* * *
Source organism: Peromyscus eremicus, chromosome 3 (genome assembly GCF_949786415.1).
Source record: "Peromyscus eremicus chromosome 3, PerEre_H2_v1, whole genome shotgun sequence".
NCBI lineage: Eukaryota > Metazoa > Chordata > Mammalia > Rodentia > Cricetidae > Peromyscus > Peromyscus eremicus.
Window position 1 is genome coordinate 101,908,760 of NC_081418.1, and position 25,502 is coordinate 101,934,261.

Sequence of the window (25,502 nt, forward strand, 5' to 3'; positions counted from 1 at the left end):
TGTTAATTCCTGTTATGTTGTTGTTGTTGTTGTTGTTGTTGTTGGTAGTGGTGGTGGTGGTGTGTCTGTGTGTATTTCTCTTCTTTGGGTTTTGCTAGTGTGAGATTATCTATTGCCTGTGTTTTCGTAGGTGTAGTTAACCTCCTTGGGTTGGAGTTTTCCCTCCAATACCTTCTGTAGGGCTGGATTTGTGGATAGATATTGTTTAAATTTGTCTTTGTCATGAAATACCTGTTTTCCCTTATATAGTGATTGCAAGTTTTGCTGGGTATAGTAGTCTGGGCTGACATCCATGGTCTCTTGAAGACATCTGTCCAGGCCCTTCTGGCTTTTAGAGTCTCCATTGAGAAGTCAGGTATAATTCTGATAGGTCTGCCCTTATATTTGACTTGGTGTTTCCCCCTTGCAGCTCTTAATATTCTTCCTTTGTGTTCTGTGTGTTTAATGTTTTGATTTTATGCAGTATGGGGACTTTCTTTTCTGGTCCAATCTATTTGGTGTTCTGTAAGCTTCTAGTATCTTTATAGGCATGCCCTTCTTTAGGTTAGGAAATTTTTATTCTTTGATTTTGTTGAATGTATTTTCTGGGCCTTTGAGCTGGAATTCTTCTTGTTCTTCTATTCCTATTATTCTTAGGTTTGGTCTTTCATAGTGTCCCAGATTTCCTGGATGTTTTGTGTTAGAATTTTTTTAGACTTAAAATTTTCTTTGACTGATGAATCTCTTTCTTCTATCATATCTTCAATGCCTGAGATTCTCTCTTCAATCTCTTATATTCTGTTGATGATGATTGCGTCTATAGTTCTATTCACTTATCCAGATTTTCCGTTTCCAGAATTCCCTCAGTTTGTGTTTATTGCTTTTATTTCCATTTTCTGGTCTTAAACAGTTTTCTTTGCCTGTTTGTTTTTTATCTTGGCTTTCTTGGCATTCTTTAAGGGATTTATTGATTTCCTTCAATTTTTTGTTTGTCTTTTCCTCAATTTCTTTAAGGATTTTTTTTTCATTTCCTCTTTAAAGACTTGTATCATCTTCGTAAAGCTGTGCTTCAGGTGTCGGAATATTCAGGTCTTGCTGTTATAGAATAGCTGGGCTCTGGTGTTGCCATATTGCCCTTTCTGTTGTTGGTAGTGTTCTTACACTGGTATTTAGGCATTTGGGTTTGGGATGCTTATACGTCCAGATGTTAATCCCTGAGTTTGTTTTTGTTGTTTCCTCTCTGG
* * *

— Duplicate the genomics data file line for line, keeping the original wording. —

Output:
Source organism: Peromyscus eremicus, chromosome 3 (genome assembly GCF_949786415.1).
Source record: "Peromyscus eremicus chromosome 3, PerEre_H2_v1, whole genome shotgun sequence".
NCBI lineage: Eukaryota > Metazoa > Chordata > Mammalia > Rodentia > Cricetidae > Peromyscus > Peromyscus eremicus.
Window position 1 is genome coordinate 101,908,760 of NC_081418.1, and position 25,502 is coordinate 101,934,261.

Sequence of the window (25,502 nt, forward strand, 5' to 3'; positions counted from 1 at the left end):
TGTTAATTCCTGTTATGTTGTTGTTGTTGTTGTTGTTGTTGTTGGTAGTGGTGGTGGTGGTGTGTCTGTGTGTATTTCTCTTCTTTGGGTTTTGCTAGTGTGAGATTATCTATTGCCTGTGTTTTCGTAGGTGTAGTTAACCTCCTTGGGTTGGAGTTTTCCCTCCAATACCTTCTGTAGGGCTGGATTTGTGGATAGATATTGTTTAAATTTGTCTTTGTCATGAAATACCTGTTTTCCCTTATATAGTGATTGCAAGTTTTGCTGGGTATAGTAGTCTGGGCTGACATCCATGGTCTCTTGAAGACATCTGTCCAGGCCCTTCTGGCTTTTAGAGTCTCCATTGAGAAGTCAGGTATAATTCTGATAGGTCTGCCCTTATATTTGACTTGGTGTTTCCCCCTTGCAGCTCTTAATATTCTTCCTTTGTGTTCTGTGTGTTTAATGTTTTGATTTTATGCAGTATGGGGACTTTCTTTTCTGGTCCAATCTATTTGGTGTTCTGTAAGCTTCTAGTATCTTTATAGGCATGCCCTTCTTTAGGTTAGGAAATTTTTATTCTTTGATTTTGTTGAATGTATTTTCTGGGCCTTTGAGCTGGAATTCTTCTTGTTCTTCTATTCCTATTATTCTTAGGTTTGGTCTTTCATAGTGTCCCAGATTTCCTGGATGTTTTGTGTTAGAATTTTTTTAGACTTAAAATTTTCTTTGACTGATGAATCTCTTTCTTCTATCATATCTTCAATGCCTGAGATTCTCTCTTCAATCTCTTATATTCTGTTGATGATGATTGCGTCTATAGTTCTATTCACTTATCCAGATTTTCCGTTTCCAGAATTCCCTCAGTTTGTGTTTATTGCTTTTATTTCCATTTTCTGGTCTTAAACAGTTTTCTTTGCCTGTTTGTTTTTTATCTTGGCTTTCTTGGCATTCTTTAAGGGATTTATTGATTTCCTTCAATTTTTTGTTTGTCTTTTCCTCAATTTCTTTAAGGATTTTTTTTTCATTTCCTCTTTAAAGACTTGTATCATCTTCGTAAAGCTGTGCTTCAGGTGTCGGAATATTCAGGTCTTGCTGTTATAGAATAGCTGGGCTCTGGTGTTGCCATATTGCCCTTTCTGTTGTTGGTAGTGTTCTTACACTGGTATTTAGGCATTTGGGTTTGGGATGCTTATACGTCCAGATGTTAATCCCTGAGTTTGTTTTTGTTGTTTCCTCTCTGG